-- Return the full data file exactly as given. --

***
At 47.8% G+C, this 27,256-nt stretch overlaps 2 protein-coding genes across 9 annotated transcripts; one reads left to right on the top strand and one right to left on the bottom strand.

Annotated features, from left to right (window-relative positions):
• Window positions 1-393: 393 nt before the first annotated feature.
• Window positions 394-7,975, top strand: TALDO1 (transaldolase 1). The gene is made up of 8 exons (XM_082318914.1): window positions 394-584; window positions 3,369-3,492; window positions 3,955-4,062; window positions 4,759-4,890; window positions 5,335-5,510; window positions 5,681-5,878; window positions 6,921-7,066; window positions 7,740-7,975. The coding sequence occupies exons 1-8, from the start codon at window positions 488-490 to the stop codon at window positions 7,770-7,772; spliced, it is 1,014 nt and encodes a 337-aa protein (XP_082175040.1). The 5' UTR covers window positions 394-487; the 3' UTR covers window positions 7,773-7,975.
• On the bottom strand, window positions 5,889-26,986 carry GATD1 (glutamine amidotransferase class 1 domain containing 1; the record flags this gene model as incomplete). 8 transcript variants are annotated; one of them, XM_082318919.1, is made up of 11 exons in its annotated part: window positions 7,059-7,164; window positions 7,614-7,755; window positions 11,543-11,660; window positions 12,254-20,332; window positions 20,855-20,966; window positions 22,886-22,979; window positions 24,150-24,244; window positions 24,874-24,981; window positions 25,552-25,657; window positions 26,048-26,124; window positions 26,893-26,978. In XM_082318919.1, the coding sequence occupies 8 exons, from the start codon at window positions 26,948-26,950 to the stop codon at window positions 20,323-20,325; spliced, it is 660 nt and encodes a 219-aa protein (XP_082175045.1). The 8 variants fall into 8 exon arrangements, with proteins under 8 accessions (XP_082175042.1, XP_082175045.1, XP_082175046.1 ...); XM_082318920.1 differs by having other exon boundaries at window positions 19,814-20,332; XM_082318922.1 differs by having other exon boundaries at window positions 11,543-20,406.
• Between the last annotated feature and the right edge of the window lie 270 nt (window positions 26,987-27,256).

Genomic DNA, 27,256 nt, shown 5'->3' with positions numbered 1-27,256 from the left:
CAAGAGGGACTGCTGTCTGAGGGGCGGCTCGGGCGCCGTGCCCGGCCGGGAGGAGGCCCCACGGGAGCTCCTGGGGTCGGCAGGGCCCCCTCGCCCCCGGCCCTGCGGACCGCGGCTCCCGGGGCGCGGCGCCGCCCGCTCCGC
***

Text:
At 47.8% G+C, this 27,256-nt stretch overlaps 2 protein-coding genes across 9 annotated transcripts; one reads left to right on the top strand and one right to left on the bottom strand.

Annotated features, from left to right (window-relative positions):
• Window positions 1-393: 393 nt before the first annotated feature.
• Window positions 394-7,975, top strand: TALDO1 (transaldolase 1). The gene is made up of 8 exons (XM_082318914.1): window positions 394-584; window positions 3,369-3,492; window positions 3,955-4,062; window positions 4,759-4,890; window positions 5,335-5,510; window positions 5,681-5,878; window positions 6,921-7,066; window positions 7,740-7,975. The coding sequence occupies exons 1-8, from the start codon at window positions 488-490 to the stop codon at window positions 7,770-7,772; spliced, it is 1,014 nt and encodes a 337-aa protein (XP_082175040.1). The 5' UTR covers window positions 394-487; the 3' UTR covers window positions 7,773-7,975.
• On the bottom strand, window positions 5,889-26,986 carry GATD1 (glutamine amidotransferase class 1 domain containing 1; the record flags this gene model as incomplete). 8 transcript variants are annotated; one of them, XM_082318919.1, is made up of 11 exons in its annotated part: window positions 7,059-7,164; window positions 7,614-7,755; window positions 11,543-11,660; window positions 12,254-20,332; window positions 20,855-20,966; window positions 22,886-22,979; window positions 24,150-24,244; window positions 24,874-24,981; window positions 25,552-25,657; window positions 26,048-26,124; window positions 26,893-26,978. In XM_082318919.1, the coding sequence occupies 8 exons, from the start codon at window positions 26,948-26,950 to the stop codon at window positions 20,323-20,325; spliced, it is 660 nt and encodes a 219-aa protein (XP_082175045.1). The 8 variants fall into 8 exon arrangements, with proteins under 8 accessions (XP_082175042.1, XP_082175045.1, XP_082175046.1 ...); XM_082318920.1 differs by having other exon boundaries at window positions 19,814-20,332; XM_082318922.1 differs by having other exon boundaries at window positions 11,543-20,406.
• Between the last annotated feature and the right edge of the window lie 270 nt (window positions 26,987-27,256).

Genomic DNA, 27,256 nt, shown 5'->3' with positions numbered 1-27,256 from the left:
CAAGAGGGACTGCTGTCTGAGGGGCGGCTCGGGCGCCGTGCCCGGCCGGGAGGAGGCCCCACGGGAGCTCCTGGGGTCGGCAGGGCCCCCTCGCCCCCGGCCCTGCGGACCGCGGCTCCCGGGGCGCGGCGCCGCCCGCTCCGC